First, ICEUFT reported that UFT Secretary Michael Mendel had sent a "blistering" letter to Dennis Walcott and other DOE brass, criticizing the way principals and networks are practicing and preparing for the new evaluation system in schools, saying it “has been a disaster and that it has created a terrible atmosphere of fear around both the new evaluation system and the Danielson protocols.”
Gotham Schools further reported that Mendel said the new evaluation system is "doomed to failure" because
“I believe even if we reach an agreement, the present structure of the DOE and the past practice since Sept 2011 demonstrate that you cannot and will not roll it out successfully,” he wrote, adding that the current “network” structure has muddied lines of accountability for principals.
Mendel went on to say that the DOE needs to come to some agreement with the UFT on a "proper rollout" of the evaluation system or it will all be "doomed for failure."
Meanwhile Peter Goodman, an education blogger who has served as a Unity/UFT leadership mouthpiece in the past, posted the following about NYC's value-added ratings for 3rd-8th grade math and ELA teachers that were just released:
The department released the Value Added Scores derived from the state ELA and Math scores administered to students in grades 3-8 – impacting about 14,000 out of the 75,000 teachers in New York City.
UFT President Mulgrew announced that 6% of teachers were rated “ineffective” and 9% rated “highly effectively.” In order to be charged a teacher must be rated “ineffective” on their overall score or on the VAM and “locally negotiated” section for two consecutive years. When we consider the “instability” of the scores – wide year to year variation – the percentage of teachers impacted will be quite low.
Goodman asks the following questions that were not answered in the data release:
* Were the “ineffective” ratings spread evenly or concentrated in inner city districts?
* Were more teachers of Special Education and English Language Learners rated “ineffective”?
* What was the dispersion by experience?
He then writes:
Bad science that does not assist teachers in improving and may remove the wrong teachers.
And. two or three years down the road when the first teacher is brought to trial will a court throw out the use of Value Added scores?
How many days until Bloomberg’s term ends?
And so now we see the UFT strategy for dealing with the APPR rollout and the inevitable problems with the VAM.
They ought to say this:
"Mayor Bloomberg, you and your DOE cannot be trusted with this new evaluation system as we already have numerous complaints and charges of misuse and abuse of the Danielson rubric in order to intimidate and 'i-rate' teachers.
"In addition, you are demanding that we agree to the release of individual teacher ratings in the media, a demand which asks us to agree to break the law statute that says no individual teacher rating will be given to anybody other than the principal, the teacher, and parents of children in the teacher's class.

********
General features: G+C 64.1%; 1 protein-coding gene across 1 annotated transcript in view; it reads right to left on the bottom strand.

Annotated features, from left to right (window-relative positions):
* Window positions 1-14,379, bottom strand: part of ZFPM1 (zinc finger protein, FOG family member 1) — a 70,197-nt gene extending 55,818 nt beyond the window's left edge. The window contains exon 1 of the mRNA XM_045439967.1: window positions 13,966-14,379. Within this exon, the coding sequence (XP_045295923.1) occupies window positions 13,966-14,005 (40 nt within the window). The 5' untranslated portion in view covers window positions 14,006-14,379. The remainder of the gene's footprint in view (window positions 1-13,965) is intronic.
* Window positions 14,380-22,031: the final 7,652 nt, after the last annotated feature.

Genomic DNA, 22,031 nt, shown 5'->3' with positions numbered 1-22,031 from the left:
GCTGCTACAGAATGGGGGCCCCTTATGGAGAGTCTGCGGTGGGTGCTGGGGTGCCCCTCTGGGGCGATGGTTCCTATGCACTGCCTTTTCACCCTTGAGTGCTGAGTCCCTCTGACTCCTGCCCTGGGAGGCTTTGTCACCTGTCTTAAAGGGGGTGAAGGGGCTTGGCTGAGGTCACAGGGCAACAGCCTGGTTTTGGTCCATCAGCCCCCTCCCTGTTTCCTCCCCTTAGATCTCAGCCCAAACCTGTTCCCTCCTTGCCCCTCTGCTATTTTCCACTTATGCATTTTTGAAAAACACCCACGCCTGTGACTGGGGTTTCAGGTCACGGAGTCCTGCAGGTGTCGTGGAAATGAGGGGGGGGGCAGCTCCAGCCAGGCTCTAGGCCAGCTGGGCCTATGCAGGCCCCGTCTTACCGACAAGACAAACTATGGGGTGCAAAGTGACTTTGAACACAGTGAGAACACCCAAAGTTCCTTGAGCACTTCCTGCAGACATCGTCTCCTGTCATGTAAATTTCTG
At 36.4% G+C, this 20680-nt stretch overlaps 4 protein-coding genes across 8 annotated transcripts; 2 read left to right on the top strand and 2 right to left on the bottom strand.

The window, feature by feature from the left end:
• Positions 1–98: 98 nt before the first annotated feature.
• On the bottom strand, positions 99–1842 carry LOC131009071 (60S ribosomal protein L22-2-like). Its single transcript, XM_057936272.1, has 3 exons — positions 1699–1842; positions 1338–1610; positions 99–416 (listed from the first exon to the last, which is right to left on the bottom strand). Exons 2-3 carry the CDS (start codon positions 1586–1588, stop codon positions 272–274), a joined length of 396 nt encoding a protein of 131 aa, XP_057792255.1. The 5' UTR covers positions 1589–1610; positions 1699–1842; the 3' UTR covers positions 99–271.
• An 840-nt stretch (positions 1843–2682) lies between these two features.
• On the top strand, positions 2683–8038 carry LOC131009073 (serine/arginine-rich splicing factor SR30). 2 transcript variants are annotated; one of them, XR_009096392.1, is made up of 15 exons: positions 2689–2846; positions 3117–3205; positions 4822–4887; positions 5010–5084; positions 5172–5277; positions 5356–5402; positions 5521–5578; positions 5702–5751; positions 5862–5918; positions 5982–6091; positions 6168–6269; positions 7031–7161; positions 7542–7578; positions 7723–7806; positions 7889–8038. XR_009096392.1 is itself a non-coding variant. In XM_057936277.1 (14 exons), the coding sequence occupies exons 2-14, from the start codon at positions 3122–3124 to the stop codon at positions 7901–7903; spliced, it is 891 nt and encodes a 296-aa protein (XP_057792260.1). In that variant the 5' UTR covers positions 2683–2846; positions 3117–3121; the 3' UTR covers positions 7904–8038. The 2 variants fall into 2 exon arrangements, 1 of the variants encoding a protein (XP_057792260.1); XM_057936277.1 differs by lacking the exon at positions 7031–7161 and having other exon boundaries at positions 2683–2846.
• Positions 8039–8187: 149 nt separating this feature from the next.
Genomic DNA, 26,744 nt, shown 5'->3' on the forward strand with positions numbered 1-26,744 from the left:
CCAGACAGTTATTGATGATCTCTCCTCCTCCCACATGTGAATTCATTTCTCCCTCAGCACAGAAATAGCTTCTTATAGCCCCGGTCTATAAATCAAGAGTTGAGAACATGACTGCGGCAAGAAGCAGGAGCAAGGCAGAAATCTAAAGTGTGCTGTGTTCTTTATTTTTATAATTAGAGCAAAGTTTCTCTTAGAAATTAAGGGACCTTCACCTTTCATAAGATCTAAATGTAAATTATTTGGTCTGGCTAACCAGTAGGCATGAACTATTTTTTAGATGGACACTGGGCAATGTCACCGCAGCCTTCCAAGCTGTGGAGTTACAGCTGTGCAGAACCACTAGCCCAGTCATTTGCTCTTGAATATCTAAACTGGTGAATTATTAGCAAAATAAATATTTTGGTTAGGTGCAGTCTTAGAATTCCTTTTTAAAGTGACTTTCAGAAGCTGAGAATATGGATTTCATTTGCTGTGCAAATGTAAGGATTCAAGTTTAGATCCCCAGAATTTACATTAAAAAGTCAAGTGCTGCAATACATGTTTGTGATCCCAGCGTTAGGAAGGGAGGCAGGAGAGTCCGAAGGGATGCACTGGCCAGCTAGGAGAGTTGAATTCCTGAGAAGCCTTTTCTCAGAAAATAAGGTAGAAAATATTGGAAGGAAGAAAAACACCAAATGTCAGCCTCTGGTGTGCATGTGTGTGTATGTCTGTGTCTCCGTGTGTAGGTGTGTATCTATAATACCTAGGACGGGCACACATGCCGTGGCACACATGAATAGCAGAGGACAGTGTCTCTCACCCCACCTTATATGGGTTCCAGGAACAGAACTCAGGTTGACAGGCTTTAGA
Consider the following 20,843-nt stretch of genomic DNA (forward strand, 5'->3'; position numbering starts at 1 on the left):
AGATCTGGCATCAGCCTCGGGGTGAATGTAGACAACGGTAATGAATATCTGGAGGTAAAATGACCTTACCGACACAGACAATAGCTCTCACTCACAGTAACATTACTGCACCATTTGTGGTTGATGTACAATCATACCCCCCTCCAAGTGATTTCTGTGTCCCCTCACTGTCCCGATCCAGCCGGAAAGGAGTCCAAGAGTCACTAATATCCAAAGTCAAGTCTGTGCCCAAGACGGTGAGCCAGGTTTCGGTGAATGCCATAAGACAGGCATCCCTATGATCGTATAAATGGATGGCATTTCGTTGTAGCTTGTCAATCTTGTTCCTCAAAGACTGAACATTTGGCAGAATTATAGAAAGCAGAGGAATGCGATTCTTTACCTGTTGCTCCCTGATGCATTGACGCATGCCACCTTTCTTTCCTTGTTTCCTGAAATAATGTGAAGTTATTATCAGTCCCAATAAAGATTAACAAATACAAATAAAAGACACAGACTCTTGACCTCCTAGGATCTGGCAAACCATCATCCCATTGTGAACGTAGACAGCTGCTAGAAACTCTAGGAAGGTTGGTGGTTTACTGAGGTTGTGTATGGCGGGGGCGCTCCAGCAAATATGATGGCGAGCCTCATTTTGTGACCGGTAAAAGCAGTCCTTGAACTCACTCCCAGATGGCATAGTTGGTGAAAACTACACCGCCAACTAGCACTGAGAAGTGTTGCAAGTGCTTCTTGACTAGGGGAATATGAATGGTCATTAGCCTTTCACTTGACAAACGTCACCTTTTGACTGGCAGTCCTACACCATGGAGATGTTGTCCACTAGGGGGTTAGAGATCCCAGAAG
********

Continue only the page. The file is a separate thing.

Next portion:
As such, we are stating publicly that we will not agree to your evaluation stipulations and are further taking you to court for not bargaining in good faith over this evaluation system, as required by the law passed by the state senate and assembly and signed by Governor Cuomo."
In addition, the UFT ought to be saying this:
"Furthermore, we can see that the value-added measurements you plan to use on individual teachers are rife with error and suffer from wide swings in stability. Many respected experts say that using these value-added measurements on individual teachers will lead to every teacher eventually getting tarred with an "ineffective" rating because the methodology is so error-riddled.
"In addition, we believe that APPR is a harmful evaluation system because it pits teachers against each other, further narrows the curriculum to only what is tested as teachers, adds an observation rubric so complex that it cannot be used effectively or fairly, and a Student Learning Objective process that is so convoluted as to render the whole exercise meaningless.
"Therefore, we are declaring publicly that this half-baked, unpiloted evaluation system is going to do much more harm than good and we are going to work with the leadership in Albany, concerned parents, the many principals and administrators who are publicly opposed to this system, and teachers themselves to develop an evaluation system that is rigorous but fair - one that will make our schools, teachers and students better, not worse."
That ought to be the strategy and tact the UFT takes.
But that isn't what they're doing.
Instead they're engaged in pre-APPR CYA mode.
They're saying the evaluation system sucks and is "doomed to failure" and we told you so beforehand - but we're going to agree to it anyway because the political pressure on us is too acute.
And we know that VAM and test-based evaluations are harmful to schools, students and teachers, but we're not going to fight that nonsense in any effective way either. We'll say we're against that kind of stuff, but when the chips are done, we'll give in to test-based evaluations and perhaps even test-based compensation, as has the parent AFT with the contracts in Baltimore and Newark.
Worse, they seem to think waiting out Bloomberg will solve all problems, failing to see that once a toxic evaluation system is put into place, it is very difficult to get that toxicity out.
Litigating a bad system is not the solution to the problems with APPR either.
Not agreeing to the bad system in the first place and stating very publicly the very reasonable and good reasons why you're not agreeing to it is the solution.
Get ready for the sell-out, folks.
From the rhetoric emanating from the UFT people, it's coming soon.
And they're already trying to cover themselves from the fall-out.